• Lime or Eggshells: As blossom end rot is caused by calcium deficiency, adding lime (calcium carbonate) to the soil can help to increase its calcium content. Some gardeners also use crushed eggshells, which are rich in calcium, though it takes a longer time for them to break down and become available to the plants.
  • Calcium sprays: There are commercial sprays available that provide foliar calcium. Some gardeners also make a homemade calcium spray using calcium nitrate or calcium chloride. However, these sprays generally provide only a temporary fix and do not address the root cause of the problem, which often lies in the plant's water supply and soil conditions.
  • Consistent watering: As inconsistent watering can cause blossom end rot, maintaining a regular watering schedule can help to prevent it. Using a drip irrigation system or soaker hoses can provide slow, steady water that encourages the steady uptake of calcium.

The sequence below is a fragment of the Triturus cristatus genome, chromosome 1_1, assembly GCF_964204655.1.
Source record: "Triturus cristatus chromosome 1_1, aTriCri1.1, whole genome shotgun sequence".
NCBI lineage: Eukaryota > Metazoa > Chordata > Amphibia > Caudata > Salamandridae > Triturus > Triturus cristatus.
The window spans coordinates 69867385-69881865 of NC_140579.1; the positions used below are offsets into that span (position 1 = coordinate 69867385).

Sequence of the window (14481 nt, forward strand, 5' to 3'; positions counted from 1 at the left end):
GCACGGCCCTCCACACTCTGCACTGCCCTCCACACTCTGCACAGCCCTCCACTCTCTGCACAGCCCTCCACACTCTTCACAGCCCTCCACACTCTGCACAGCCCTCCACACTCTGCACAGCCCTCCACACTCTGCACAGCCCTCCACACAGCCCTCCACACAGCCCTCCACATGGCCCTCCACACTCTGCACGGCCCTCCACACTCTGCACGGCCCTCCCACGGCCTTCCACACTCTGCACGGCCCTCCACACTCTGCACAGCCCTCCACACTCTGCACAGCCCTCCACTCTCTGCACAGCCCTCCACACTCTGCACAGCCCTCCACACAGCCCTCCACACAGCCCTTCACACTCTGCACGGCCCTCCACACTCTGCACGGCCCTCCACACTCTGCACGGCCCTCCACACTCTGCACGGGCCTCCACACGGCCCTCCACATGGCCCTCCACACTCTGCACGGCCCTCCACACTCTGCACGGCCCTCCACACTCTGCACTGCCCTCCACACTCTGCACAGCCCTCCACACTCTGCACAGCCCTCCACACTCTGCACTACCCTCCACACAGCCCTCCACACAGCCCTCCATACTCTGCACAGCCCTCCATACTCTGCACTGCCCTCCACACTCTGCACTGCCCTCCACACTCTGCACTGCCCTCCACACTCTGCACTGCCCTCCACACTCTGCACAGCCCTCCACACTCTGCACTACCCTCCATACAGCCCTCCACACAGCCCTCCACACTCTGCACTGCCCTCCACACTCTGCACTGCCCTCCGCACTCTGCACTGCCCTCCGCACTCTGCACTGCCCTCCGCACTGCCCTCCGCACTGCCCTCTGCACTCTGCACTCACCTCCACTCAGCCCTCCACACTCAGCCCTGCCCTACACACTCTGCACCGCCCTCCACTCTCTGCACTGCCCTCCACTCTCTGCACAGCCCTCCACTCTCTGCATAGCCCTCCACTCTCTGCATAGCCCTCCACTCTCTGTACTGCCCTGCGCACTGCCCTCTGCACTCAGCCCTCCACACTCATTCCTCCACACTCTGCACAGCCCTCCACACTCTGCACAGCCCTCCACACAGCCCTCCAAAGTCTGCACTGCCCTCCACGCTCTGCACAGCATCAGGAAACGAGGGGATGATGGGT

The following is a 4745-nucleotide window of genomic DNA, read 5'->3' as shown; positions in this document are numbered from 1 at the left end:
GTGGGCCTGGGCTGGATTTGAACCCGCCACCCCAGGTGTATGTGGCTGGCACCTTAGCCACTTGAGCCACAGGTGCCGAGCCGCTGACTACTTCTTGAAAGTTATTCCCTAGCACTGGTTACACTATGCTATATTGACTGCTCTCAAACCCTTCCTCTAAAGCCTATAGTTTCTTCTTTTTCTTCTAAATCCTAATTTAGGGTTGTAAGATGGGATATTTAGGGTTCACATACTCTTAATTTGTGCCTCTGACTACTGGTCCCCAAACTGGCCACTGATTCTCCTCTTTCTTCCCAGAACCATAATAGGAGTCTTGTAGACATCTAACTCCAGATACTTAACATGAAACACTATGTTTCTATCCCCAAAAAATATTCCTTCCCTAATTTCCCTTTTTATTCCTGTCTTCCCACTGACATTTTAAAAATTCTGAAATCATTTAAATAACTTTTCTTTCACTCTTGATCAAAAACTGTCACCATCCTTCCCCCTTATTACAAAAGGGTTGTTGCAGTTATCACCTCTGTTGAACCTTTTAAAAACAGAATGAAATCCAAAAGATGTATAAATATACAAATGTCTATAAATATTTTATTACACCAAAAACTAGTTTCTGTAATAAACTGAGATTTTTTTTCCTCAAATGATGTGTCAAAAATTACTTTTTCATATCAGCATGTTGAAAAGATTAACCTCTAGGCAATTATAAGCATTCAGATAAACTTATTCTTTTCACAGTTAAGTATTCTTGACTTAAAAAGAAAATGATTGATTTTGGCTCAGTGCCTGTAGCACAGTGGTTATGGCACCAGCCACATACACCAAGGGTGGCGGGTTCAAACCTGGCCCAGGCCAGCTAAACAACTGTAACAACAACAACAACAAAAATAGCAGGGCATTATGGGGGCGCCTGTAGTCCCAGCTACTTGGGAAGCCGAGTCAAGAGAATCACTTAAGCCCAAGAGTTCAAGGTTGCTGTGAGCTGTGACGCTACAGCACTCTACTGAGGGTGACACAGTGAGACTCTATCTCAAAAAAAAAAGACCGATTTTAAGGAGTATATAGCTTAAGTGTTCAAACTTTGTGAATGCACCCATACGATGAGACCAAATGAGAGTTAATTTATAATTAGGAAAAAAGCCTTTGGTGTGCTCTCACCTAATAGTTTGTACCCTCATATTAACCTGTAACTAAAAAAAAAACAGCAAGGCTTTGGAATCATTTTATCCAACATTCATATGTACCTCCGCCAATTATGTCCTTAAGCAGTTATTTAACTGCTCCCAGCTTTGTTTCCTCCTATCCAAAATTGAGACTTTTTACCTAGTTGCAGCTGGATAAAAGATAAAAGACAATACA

• Proper fertilizing: Using a balanced, slow-release fertilizer can help to prevent nutrient imbalances that might exacerbate blossom end rot. Avoid using high-nitrogen fertilizers, as they can hinder calcium uptake.
  • Mulching: Adding a layer of organic mulch around your plants can help to retain soil moisture, prevent extreme fluctuations in soil moisture levels, and gradually add nutrients to the soil as it decomposes.

It is highly recommended to test your soil before amending the soil, as adding too much of a nutrient can cause its own problems.

And while these home remedies can help to manage blossom end rot, they may not completely eliminate it, especially in years with particularly challenging weather conditions.

Is Epsom Salt Good For Tomato Blossom End Rot?

Epsom salt, or magnesium sulfate, is often used in gardening and can be beneficial for some plants under certain conditions as it provides magnesium, which is an essential nutrient. However, it is not typically a solution for tomato blossom end rot, which is caused by a lack of calcium in the plant, not a lack of magnesium.